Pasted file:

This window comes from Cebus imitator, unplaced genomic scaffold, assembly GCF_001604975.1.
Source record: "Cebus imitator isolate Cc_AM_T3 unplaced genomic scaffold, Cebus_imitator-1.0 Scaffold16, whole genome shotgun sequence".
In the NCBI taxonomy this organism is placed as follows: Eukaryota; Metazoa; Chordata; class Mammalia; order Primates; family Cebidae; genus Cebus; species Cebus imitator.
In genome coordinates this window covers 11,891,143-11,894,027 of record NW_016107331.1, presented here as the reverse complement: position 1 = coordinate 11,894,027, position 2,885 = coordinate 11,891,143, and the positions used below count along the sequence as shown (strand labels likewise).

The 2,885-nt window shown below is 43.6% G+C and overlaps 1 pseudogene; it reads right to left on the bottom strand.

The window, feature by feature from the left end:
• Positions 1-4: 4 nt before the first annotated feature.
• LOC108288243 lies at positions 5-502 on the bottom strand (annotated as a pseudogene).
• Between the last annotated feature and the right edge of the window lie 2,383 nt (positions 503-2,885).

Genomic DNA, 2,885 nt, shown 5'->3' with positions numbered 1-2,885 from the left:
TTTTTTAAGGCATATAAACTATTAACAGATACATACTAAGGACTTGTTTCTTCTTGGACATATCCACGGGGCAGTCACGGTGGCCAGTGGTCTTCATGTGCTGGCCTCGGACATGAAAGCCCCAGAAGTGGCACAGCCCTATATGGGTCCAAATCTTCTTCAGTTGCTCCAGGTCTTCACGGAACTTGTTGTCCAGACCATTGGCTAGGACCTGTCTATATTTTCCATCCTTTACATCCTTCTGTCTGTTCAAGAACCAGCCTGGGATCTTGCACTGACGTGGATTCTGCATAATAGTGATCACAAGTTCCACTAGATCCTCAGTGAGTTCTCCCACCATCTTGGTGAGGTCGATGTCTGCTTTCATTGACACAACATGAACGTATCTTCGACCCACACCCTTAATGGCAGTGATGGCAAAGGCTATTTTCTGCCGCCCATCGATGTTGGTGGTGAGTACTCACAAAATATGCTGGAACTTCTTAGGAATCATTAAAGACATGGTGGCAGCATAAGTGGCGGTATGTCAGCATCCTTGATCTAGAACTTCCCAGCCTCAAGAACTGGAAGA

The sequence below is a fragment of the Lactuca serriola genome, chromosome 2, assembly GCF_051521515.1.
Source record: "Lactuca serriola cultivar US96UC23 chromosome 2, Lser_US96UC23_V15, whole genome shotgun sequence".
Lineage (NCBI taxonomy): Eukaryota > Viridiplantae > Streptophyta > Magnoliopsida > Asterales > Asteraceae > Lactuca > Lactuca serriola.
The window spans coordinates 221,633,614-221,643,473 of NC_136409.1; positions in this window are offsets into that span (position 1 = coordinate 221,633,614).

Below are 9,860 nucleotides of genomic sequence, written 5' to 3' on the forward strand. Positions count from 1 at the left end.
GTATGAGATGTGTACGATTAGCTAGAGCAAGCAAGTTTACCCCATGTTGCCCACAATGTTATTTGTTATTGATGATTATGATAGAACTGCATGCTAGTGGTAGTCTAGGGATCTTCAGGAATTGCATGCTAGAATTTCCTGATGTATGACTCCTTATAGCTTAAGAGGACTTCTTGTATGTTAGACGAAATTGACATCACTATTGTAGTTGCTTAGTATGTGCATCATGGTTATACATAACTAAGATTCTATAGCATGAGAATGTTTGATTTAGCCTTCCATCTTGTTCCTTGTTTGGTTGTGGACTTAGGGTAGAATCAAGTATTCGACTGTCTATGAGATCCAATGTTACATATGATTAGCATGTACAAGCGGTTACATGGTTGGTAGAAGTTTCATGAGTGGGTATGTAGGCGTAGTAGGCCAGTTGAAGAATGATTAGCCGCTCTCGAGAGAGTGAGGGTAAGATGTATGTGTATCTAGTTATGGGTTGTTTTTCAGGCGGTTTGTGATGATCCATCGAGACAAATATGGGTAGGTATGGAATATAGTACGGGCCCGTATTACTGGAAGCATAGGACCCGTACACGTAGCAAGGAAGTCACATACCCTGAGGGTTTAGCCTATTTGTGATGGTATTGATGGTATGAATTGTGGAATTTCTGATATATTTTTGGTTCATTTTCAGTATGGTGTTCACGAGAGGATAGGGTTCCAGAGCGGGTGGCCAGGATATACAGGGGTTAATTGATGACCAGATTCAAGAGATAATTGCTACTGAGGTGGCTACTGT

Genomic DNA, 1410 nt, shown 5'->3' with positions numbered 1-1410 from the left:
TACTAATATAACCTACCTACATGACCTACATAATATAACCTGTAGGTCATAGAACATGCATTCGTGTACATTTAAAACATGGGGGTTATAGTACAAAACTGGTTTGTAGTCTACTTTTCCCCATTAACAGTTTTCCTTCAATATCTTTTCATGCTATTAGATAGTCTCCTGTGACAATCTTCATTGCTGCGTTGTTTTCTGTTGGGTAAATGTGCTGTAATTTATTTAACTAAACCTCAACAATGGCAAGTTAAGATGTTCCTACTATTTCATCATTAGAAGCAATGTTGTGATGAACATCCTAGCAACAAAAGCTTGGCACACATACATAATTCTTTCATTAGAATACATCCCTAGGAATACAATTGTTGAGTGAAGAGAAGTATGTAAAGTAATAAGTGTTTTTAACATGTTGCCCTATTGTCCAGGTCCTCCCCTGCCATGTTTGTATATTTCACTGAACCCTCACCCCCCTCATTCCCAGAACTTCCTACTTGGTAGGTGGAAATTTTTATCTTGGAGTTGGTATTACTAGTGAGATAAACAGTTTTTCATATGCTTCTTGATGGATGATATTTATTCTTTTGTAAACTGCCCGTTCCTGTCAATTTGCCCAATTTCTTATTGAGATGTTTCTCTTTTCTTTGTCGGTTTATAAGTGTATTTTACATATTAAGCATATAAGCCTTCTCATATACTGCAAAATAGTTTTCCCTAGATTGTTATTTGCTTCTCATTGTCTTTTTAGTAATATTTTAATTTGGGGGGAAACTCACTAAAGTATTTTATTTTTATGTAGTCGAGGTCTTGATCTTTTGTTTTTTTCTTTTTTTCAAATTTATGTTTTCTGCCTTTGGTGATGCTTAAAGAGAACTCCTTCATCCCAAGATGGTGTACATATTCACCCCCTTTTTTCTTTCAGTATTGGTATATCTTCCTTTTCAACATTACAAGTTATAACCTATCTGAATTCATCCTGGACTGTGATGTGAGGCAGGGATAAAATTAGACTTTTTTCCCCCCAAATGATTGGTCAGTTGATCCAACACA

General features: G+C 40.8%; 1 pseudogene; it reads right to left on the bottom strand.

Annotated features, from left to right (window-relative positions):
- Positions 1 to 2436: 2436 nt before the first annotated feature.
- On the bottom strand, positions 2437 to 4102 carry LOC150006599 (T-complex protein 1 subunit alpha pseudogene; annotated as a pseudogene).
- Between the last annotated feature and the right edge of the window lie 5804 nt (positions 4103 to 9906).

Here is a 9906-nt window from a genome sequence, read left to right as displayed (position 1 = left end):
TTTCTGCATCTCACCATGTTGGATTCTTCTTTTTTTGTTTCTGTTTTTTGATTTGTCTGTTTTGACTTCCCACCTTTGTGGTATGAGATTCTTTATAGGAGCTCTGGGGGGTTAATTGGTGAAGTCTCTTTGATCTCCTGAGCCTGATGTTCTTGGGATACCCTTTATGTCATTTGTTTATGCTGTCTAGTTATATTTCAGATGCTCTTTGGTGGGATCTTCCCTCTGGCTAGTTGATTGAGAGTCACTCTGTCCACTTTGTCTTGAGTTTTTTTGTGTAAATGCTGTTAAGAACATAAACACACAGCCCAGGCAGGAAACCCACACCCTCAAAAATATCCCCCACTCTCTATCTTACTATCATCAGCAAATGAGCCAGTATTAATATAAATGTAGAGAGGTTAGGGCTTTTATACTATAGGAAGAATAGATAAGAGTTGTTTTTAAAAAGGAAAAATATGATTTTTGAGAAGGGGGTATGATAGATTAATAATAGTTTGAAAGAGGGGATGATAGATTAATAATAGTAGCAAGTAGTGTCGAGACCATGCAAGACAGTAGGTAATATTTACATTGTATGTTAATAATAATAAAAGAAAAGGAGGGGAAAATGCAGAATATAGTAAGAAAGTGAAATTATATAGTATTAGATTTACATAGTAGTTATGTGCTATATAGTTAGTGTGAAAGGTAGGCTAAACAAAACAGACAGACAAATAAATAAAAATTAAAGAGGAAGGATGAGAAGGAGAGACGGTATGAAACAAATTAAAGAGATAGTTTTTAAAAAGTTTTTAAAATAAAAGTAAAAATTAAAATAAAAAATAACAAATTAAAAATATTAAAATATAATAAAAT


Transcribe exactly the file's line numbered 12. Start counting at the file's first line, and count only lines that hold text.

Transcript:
The sequence below is a fragment of the Lactuca serriola genome, chromosome 2, assembly GCF_051521515.1.